Meet Teddy Quinlivan, Chanel's First Openly Transgender Model

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Who Is Teddy Quinlivan? Meet Chanel's First Openly Transgender Model

In the last few years, transgender individuals have opened up about their personal struggles. And though trans people have received more representation in the media, films and television, and the entertainment industry, they still have a long way to go. Especially in the wake of the Trump administration “asking” the Supreme Court to make being transgender a fireable offense

The filing by the Justice Department read, “Title VII does not prohibit discrimination against transgender persons based on their transgender status. It simply does not speak to discrimination because of an individual’s gender identity or a disconnect between an individual’s gender identity and the individual’s sex... Title VII prohibits treating an individual less favorably than similarly situated individuals of the opposite sex.”

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Still, the fashion world is giving hope to the trans and LGBTQ+ community. Who is Teddy Quinlivan? Not only is she the first openly transgender model to be hired by Chanel, but she’s making strides for transgender rights. Here are eight things to know about her, her personal struggles, and how she hopes to bring about change.

1. She’s been modeling since 2015.

In 2015, Quinlivan was discovered by Louis Vuitton’s creative director, Nicolas Ghesquière. And since then, she’s walked for designers like Diane Von Furstenberg, Jason Wu, Jeremy Scott, and Carolina Herrera. She’s also been featured in other beauty ads for Milk Makeup and Maison Margiela.

2. Chanel hired her for their company.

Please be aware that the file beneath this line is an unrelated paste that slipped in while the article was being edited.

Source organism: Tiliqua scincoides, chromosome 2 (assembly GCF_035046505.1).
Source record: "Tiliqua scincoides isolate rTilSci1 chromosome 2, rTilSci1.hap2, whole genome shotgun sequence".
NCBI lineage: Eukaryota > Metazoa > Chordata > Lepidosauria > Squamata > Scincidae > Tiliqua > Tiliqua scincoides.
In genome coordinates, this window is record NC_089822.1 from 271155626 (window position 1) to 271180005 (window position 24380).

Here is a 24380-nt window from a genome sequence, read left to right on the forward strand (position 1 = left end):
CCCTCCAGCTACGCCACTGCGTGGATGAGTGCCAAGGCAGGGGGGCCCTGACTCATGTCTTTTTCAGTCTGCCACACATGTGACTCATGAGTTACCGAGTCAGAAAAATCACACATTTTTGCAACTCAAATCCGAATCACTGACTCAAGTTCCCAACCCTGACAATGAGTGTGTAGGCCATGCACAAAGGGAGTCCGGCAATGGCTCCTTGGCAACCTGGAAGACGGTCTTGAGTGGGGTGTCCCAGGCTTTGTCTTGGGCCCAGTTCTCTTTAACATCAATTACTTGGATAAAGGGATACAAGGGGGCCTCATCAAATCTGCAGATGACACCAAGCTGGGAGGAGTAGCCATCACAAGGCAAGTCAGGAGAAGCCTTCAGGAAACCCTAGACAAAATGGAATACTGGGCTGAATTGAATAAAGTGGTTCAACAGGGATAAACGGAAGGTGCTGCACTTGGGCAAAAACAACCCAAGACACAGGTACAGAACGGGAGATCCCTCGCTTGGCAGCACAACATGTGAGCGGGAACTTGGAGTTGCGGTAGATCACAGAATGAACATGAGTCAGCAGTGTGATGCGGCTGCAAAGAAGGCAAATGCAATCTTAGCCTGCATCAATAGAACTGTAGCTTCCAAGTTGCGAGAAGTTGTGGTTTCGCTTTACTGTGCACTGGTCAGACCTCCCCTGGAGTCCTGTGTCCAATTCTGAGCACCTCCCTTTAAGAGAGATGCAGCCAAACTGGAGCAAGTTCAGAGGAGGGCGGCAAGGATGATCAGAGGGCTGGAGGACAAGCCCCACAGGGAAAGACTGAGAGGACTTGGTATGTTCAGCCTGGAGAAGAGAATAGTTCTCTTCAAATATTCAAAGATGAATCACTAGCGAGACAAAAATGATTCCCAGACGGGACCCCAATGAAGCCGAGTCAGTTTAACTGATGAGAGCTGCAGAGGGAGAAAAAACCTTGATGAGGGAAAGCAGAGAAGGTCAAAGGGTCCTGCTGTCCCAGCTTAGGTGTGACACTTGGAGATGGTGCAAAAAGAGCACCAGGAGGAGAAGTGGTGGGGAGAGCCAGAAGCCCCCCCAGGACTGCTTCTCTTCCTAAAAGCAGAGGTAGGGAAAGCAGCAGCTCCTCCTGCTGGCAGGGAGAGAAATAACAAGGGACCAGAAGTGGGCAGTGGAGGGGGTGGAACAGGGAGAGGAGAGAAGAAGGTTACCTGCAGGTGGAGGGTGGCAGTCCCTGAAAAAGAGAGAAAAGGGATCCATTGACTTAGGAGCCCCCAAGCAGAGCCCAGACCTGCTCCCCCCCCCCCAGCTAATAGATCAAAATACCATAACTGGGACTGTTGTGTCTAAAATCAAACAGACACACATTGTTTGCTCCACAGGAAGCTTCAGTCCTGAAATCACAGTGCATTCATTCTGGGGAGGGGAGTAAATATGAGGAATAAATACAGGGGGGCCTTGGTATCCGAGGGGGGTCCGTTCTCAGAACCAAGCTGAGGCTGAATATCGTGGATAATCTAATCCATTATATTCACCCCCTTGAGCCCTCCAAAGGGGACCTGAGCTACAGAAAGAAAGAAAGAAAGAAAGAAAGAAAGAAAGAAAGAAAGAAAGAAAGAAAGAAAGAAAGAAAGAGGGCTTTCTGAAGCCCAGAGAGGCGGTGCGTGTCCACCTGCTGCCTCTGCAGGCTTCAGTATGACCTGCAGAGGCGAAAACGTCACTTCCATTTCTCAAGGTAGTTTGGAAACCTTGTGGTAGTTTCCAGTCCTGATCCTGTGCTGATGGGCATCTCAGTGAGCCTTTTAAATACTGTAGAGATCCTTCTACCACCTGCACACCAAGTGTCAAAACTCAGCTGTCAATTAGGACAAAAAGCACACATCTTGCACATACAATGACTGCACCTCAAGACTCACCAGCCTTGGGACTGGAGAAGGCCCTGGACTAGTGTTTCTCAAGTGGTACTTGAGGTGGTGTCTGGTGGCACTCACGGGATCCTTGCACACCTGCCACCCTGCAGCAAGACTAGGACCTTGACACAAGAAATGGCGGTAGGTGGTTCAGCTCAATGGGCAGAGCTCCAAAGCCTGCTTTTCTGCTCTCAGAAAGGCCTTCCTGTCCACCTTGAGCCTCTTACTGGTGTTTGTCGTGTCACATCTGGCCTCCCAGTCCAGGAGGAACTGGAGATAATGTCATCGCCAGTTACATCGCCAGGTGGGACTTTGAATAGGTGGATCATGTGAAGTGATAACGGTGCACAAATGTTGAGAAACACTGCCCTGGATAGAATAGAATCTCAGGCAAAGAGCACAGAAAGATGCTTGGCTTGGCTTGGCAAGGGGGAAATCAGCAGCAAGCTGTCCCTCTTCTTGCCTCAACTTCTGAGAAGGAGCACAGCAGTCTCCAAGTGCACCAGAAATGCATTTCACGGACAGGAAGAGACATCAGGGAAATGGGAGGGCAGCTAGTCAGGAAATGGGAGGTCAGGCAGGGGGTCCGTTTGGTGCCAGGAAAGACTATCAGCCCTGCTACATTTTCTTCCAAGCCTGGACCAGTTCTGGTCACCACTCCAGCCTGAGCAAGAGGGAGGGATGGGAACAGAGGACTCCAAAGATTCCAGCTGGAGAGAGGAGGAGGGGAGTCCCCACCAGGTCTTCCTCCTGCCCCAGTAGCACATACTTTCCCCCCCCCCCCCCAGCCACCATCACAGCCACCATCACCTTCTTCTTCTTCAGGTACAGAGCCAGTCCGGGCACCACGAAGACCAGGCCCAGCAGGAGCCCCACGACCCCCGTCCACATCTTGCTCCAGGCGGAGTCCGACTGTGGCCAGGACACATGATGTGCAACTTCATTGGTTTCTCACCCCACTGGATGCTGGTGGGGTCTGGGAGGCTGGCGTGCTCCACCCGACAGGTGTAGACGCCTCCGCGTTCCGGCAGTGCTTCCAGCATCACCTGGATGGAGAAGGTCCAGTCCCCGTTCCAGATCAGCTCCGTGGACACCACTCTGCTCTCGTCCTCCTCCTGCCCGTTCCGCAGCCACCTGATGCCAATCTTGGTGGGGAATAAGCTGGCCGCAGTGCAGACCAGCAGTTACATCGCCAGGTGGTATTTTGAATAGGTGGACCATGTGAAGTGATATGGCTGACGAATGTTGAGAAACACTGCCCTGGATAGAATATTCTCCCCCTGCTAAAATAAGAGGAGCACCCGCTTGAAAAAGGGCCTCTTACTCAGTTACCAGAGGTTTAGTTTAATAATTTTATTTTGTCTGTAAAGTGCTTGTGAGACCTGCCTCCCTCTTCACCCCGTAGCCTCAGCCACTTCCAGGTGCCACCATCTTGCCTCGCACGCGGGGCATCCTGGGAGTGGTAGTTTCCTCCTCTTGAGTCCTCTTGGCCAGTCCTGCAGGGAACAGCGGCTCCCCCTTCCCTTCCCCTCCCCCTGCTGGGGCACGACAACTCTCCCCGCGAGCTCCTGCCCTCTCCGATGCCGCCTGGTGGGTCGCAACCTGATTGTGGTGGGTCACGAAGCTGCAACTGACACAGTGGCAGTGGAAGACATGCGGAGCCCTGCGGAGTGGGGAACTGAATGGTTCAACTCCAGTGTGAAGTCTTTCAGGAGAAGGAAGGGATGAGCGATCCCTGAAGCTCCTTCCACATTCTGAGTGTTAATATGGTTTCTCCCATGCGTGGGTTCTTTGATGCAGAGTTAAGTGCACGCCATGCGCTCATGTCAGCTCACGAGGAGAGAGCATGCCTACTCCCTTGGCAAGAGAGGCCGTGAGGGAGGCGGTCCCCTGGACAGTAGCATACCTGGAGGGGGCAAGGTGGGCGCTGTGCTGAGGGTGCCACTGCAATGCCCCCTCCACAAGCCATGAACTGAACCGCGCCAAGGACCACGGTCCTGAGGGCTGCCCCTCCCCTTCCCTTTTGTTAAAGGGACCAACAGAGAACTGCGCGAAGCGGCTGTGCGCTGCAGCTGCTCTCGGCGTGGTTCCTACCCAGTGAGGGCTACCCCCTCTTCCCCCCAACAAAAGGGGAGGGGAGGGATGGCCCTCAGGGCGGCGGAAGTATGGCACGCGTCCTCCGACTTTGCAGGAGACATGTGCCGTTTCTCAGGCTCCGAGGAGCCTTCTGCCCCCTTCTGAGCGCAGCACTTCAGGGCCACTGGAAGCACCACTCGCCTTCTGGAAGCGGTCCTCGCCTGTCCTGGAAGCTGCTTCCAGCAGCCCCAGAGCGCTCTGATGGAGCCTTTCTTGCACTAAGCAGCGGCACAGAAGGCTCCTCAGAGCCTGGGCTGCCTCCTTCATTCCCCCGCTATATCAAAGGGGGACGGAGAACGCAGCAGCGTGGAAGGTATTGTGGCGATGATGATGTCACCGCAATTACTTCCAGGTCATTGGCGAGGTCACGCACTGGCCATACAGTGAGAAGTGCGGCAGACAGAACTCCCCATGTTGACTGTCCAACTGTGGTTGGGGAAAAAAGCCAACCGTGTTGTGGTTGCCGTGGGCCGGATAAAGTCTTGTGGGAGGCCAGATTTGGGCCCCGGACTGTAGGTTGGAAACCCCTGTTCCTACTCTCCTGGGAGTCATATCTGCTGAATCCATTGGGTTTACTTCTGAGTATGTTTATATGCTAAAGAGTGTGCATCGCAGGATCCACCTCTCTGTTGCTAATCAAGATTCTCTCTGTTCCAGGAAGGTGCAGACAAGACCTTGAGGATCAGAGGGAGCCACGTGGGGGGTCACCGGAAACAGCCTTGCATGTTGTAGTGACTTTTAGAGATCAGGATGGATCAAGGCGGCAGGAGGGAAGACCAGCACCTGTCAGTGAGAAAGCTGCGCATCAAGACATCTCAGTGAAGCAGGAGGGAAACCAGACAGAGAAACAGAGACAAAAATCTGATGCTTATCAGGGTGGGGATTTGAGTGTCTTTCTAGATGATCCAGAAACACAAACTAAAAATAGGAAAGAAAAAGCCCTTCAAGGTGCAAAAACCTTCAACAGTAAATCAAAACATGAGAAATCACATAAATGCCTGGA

She’ll appear in their beauty ads and as a face for the brand. In an Instagram post, Quinlivan expressed her gratitude and revealed her struggle:

“My whole life has been a fight. From being bullied at school consistently, kids threatening to kill me and going into graphic detail how they were going to do it, my own father beating me and calling me a fagot, to receiving industry blowback after speaking publicly about being sexually assaulted on the job... This was a victory that made all of that s*** worth it. 

I had walked 2 shows for Chanel while I was living in stealth (stealth meaning I hadn’t made my trans identity public yet), and when I came out I knew I’d stop working with some brands. I thought I’d never work with the iconic house of Chanel ever again. But here I am in Chanel Beauty Advertising. I am the first openly trans person to work for the house of Chanel, and I am deeply humbled and proud to represent my community. 

The world will kick you down, spit on you, and tell you you’re worthless. It’s your job to have the strength to stand up and push on, to keep fighting, Because if you give up then you will never experience the tears of triumph.”

3. She came out as trans in 2017.

In September 2017, she came out as transgender, exclusively to CNN Style. Of her decision to come out, Quinlivan said: 

“I've decided to reveal my trans identity because of the political climate in the world right now, particularly in the United States. We made an amazing progression under the Obama administration, and since the new administration took office, there's been a kind of backlash.